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August 13, 2012
We the Parents
Back to School
by Melissa Howell

And just like that, summer is over. We are back to school this week. Are you crying? Rejoicing? Somewhere in the middle? My children run this gamut of emotions. Me? I'm ready.

By the end of the school year I am ready for summer - ready for a more relaxed schedule, ready to not pack lunches every morning, ready to not fight the homework struggle.

After a few months of that, I have had my fill and I'm ready to resume the school routine. I like how the changing of the seasons works, literally and figuratively.

My kids will be starting fourth grade, first grade, and kindergarten. Ever since we've been doing the school thing, we've had some fun back-to-school traditions.

I take the school-aged children on a school supplies shopping date. I know one can purchase a complete pack of ready-to-go school supplies, but what fun is there in that? School supplies bring me joy. Happiness is a box of unopened crayons, their rich colors lined up, tips pointed and ready, or a fresh notebook waiting to be filled with many a creation. I like to involve the kids in this shopping process, hoping my enthusiasm will trickle down. After our supplies have been bought, we hit Red Robin for dinner and a chance to talk about worries, fears, excitement and goals for the coming year.

I am a big believer in setting goals. Perhaps I will encourage my fourth-grader to set the goal to not bring vehicles into every piece of writing he does (he has an ongoing fixation with vehicles and they make their way into his life in many ways), to work hard and do his homework with a positive attitude, and to continue to be a kind and helping boy who is an example to everyone around him.

My first-grader would do well to make it a goal to continue her strong academic performance, especially in the area of reading - and to not kiss any boys this year. To my kindergartener, I will help him define some goals pertinent to starting a brand-new school, making good friends and learning a lot of great new things about being in school.

The day before school starts, we make pretzel hugs. These are so tasty, pretty, and incredibly easy, perfect for the kids to make. We pack these as their special first-day-of-school treat.

And to the hugs, we add some kisses.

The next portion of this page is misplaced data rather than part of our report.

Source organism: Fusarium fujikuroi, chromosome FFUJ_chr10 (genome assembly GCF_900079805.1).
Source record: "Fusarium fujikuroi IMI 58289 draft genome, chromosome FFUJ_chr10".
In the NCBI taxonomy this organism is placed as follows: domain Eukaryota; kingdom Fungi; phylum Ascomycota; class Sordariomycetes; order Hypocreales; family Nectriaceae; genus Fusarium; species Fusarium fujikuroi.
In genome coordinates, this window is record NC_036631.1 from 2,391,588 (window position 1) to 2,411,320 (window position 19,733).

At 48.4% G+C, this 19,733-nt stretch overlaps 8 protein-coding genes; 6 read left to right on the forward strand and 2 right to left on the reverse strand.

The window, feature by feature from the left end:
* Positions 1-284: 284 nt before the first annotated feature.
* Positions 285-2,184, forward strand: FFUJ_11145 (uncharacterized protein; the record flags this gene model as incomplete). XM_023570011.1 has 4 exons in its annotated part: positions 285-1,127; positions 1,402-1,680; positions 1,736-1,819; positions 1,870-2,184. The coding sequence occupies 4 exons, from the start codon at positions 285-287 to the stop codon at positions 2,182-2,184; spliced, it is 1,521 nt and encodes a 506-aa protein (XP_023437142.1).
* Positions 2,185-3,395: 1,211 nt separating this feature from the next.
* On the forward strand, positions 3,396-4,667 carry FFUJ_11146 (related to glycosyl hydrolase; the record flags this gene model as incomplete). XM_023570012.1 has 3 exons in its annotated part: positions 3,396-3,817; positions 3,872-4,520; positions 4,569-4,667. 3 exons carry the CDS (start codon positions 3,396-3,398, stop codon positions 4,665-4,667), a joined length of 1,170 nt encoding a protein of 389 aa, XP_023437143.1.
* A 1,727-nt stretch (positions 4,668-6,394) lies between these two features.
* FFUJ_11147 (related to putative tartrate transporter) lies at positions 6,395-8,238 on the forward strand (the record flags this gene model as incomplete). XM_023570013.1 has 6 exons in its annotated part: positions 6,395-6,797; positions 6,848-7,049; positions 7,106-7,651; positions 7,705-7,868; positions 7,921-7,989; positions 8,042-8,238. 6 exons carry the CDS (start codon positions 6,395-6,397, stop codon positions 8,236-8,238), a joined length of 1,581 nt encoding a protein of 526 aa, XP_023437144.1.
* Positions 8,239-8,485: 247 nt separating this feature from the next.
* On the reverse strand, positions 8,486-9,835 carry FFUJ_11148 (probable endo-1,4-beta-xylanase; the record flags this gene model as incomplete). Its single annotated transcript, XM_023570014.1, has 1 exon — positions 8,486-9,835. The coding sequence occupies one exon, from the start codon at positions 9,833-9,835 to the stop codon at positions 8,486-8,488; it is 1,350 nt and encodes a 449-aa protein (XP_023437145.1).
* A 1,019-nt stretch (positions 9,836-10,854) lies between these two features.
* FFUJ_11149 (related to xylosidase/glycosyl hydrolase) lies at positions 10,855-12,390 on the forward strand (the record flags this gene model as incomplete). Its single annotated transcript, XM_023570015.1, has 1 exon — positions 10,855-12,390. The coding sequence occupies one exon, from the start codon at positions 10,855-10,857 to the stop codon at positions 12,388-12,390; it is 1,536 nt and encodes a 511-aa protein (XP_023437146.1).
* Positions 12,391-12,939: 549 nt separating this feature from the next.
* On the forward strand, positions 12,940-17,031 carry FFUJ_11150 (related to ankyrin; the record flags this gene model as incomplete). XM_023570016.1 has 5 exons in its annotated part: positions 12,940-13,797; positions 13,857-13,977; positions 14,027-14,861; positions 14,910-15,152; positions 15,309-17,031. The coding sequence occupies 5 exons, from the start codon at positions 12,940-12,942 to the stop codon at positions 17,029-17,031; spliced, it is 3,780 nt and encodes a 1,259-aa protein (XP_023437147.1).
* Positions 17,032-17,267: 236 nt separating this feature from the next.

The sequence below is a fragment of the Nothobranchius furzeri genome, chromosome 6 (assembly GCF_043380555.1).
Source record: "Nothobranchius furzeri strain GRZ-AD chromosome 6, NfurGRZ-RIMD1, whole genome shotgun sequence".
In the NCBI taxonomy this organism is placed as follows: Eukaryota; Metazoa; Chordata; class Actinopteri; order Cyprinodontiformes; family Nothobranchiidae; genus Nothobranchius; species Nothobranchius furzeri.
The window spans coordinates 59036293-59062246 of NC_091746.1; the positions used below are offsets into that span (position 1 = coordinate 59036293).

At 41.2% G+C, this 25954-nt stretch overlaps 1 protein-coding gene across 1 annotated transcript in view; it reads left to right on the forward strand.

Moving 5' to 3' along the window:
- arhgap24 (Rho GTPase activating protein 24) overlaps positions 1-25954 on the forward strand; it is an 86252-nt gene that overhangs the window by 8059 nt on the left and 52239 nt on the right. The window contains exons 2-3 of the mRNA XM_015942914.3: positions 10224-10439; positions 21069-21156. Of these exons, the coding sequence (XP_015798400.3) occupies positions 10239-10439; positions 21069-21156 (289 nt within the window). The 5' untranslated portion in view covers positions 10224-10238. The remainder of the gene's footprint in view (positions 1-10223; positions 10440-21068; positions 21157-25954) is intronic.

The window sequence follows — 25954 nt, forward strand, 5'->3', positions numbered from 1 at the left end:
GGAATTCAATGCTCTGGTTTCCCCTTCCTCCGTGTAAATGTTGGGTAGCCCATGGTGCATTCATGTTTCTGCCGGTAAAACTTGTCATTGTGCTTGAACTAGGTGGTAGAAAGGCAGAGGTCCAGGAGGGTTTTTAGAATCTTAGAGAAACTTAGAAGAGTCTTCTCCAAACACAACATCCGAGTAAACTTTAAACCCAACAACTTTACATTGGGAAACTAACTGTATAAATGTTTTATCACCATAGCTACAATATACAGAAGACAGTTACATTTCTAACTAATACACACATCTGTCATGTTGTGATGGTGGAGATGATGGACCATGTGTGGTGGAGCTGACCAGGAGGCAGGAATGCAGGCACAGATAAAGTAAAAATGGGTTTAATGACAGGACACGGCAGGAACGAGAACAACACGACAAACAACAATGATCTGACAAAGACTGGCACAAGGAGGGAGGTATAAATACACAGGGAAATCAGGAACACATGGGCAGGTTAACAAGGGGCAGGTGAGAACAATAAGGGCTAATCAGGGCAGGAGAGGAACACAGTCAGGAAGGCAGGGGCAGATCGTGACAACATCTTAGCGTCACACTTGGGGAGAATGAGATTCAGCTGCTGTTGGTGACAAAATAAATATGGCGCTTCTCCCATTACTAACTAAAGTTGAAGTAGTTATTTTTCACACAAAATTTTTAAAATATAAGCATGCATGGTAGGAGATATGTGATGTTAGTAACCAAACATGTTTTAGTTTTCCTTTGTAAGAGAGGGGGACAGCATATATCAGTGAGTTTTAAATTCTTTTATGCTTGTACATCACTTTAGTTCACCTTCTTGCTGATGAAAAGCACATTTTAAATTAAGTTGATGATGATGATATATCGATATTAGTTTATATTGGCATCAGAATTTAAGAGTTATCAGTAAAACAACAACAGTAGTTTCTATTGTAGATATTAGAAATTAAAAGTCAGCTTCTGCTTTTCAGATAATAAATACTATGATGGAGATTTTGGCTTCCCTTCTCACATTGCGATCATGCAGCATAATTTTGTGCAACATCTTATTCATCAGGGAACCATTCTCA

We read The Kissing Hand, the sweet story of Chester Raccoon, who is anxious about his first day of school, and would rather spend his time at home. His mother, gently encouraging him with a promise that he will love school, also passes on a special secret, which will make his days at school as cozy as his nights at home: the kissing hand.

She takes his hand, gently spreads open his fingers, and kisses his palm.

"Chester felt his mother's kiss rush from his hand, up his arm, and into his heart." Whenever he feels lonely at school, he can put his hand to his cheek to feel the warmth of his mother's kiss. In return, Chester gives his mother a kissing hand, too. And, as promised, the kissing hand, along with his new teacher and friends, gives Chester Raccoon a happy experience.

After we read this book the night before school starts, we make our own kissing hands: the kids each trace their hands on paper or felt, cut it out, and place a red heart in the center. They tuck these into their backpacks and bring with them a reminder that they are loved.

In another gesture of love, my husband places his hands on each child's head and gives them a father's priesthood blessing, to calm any fears and inspire them to do their best and be good examples.

And then there is another tradition, one I didn't intend to happen. Every year, at back-to-school night, just as I walk into my child's brand-new classroom and go to introduce myself to the teacher, something happens: I completely choke up. My husband watches me for it, thinking maybe this year is the year she can pull it off! But alas, no. He can see in my face that I am fighting it, but inevitably the tears spring up and I am so overcome with emotion that I can't bring myself to say anything. I just stand there. It is rather embarrassing, and my kids' teachers must start each year thinking I'm a real trip.

I have never fully understood why this happens to me.

Perhaps they are tears of pride, the wonder of bringing little people into the world, watching them grow and learn and contribute to their worlds in a positive way.

Perhaps they are tears of anticipation, wondering how much they will learn in the coming year, the friends they will make, the new experiences they will have.

Perhaps they are tears of sentimentality, of wondering what happened to the little babies I used to rock. Or maybe it's my own remembering. When I look back on my childhood, so many of my memories are classified into what grade I was in, rather than what age I was.

And then there are all of the teachers and friends who shaped those years. Or remembering the smell of the school bus on the first day of school, or the excitement of planning the outfit I would wear, or the joy of learning to write cursive. I loved school, I really did.

Or, maybe, just maybe, the tears are ones of joy, for all of the time I will reclaim for myself now that school is back in session, the projects to be done, the cleaned house that will stay clean for more than a few minutes. There is great probability that this factors into the equation.

But most likely, it is a combination of all these emotions, splashing against each other until there is no place for them to go but out.

And so, as my children grow, I am quite certain that some of these traditions will change or evolve -- except for the tradition of the tears. Some things manage to find a way to stay with you no matter what your age.

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